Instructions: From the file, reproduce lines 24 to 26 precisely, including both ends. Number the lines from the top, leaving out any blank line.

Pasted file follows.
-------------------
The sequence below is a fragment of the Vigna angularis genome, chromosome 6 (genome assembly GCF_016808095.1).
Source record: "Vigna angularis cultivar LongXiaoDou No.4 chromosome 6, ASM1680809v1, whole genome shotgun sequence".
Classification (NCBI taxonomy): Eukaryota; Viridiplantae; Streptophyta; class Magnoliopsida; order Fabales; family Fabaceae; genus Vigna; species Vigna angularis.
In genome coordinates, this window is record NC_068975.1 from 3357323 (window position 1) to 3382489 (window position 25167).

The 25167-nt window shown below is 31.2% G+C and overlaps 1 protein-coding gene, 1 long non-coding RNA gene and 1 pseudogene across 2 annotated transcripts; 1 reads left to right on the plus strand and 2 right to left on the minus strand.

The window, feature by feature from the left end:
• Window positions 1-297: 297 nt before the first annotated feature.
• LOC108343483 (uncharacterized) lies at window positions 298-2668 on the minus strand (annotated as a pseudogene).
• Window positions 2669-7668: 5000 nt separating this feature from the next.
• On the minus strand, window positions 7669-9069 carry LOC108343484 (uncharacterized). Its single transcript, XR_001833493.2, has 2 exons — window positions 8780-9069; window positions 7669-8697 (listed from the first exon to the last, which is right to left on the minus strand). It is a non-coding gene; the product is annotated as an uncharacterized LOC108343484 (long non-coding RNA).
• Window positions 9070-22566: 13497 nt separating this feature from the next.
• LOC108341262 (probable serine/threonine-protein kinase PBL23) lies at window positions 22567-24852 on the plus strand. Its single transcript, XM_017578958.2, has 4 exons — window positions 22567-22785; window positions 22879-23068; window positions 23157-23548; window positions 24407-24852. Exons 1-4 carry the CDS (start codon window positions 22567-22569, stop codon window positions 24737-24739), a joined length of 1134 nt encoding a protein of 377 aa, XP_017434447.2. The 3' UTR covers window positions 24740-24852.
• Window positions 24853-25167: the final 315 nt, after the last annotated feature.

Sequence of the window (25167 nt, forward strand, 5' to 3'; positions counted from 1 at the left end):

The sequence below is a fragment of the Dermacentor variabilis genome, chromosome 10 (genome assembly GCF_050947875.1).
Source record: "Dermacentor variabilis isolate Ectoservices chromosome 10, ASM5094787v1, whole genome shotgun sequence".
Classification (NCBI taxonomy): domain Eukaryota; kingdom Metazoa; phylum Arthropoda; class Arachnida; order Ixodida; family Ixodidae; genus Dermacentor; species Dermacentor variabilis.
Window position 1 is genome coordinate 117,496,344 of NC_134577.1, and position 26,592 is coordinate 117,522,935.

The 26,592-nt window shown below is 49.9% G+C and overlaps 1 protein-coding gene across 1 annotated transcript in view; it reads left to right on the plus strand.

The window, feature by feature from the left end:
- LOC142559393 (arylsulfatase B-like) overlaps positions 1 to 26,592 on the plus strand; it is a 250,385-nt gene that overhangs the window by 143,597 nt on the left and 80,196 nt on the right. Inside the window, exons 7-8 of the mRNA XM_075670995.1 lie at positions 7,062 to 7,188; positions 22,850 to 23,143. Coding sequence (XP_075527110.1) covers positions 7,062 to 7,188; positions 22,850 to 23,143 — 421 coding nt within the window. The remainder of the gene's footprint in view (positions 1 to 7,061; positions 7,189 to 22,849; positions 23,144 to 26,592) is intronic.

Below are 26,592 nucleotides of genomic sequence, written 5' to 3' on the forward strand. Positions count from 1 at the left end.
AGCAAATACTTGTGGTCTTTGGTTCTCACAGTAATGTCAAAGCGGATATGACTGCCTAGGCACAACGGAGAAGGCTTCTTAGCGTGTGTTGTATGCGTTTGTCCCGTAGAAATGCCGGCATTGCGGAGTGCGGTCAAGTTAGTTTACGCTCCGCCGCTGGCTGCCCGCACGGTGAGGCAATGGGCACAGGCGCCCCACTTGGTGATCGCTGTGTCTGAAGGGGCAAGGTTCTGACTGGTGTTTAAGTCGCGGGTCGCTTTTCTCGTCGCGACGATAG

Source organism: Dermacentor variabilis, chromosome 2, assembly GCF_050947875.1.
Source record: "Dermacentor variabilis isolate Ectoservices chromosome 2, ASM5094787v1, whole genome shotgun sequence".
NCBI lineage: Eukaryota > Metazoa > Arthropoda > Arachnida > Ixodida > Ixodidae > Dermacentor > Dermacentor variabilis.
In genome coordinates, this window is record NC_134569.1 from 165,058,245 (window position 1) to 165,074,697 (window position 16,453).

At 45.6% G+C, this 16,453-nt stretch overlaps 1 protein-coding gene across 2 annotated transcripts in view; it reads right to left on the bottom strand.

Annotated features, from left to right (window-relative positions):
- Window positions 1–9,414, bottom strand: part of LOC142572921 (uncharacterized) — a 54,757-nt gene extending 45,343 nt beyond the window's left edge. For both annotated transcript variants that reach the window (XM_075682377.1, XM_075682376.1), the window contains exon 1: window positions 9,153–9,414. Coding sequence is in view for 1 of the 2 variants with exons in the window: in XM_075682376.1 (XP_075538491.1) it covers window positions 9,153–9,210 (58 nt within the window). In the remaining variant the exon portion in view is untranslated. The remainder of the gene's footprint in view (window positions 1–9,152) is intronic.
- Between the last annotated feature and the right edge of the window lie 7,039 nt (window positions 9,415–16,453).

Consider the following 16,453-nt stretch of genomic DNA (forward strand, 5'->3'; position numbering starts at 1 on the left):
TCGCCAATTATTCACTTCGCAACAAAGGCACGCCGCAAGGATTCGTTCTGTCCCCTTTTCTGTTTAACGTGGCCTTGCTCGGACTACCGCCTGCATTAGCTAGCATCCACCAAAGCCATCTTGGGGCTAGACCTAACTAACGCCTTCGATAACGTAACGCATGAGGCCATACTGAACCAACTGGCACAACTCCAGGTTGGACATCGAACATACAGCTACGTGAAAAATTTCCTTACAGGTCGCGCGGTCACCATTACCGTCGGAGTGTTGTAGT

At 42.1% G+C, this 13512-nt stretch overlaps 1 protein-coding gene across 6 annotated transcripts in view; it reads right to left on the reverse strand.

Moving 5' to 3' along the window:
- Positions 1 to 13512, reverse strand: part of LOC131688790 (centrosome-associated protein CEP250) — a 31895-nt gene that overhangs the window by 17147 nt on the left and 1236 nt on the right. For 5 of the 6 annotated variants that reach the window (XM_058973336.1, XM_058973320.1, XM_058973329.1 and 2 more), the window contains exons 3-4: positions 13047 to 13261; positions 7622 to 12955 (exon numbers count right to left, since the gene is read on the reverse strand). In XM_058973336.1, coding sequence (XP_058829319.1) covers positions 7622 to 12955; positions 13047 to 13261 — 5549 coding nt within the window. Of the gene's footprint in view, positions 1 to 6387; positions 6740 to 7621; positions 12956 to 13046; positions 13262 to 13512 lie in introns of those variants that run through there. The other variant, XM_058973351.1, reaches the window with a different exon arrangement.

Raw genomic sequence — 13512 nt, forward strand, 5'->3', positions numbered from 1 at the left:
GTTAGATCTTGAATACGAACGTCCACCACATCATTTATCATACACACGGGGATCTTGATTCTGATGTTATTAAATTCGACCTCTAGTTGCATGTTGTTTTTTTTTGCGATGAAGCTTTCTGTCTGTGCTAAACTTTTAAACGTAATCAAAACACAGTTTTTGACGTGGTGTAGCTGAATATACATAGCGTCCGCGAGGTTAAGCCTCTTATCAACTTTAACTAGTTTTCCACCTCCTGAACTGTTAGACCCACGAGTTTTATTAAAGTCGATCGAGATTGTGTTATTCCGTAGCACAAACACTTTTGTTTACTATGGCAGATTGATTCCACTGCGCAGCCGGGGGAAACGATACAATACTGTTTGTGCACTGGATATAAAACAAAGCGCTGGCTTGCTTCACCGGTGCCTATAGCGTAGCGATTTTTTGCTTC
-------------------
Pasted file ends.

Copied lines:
Source organism: Dermacentor variabilis, chromosome 2, assembly GCF_050947875.1.
Source record: "Dermacentor variabilis isolate Ectoservices chromosome 2, ASM5094787v1, whole genome shotgun sequence".
NCBI lineage: Eukaryota > Metazoa > Arthropoda > Arachnida > Ixodida > Ixodidae > Dermacentor > Dermacentor variabilis.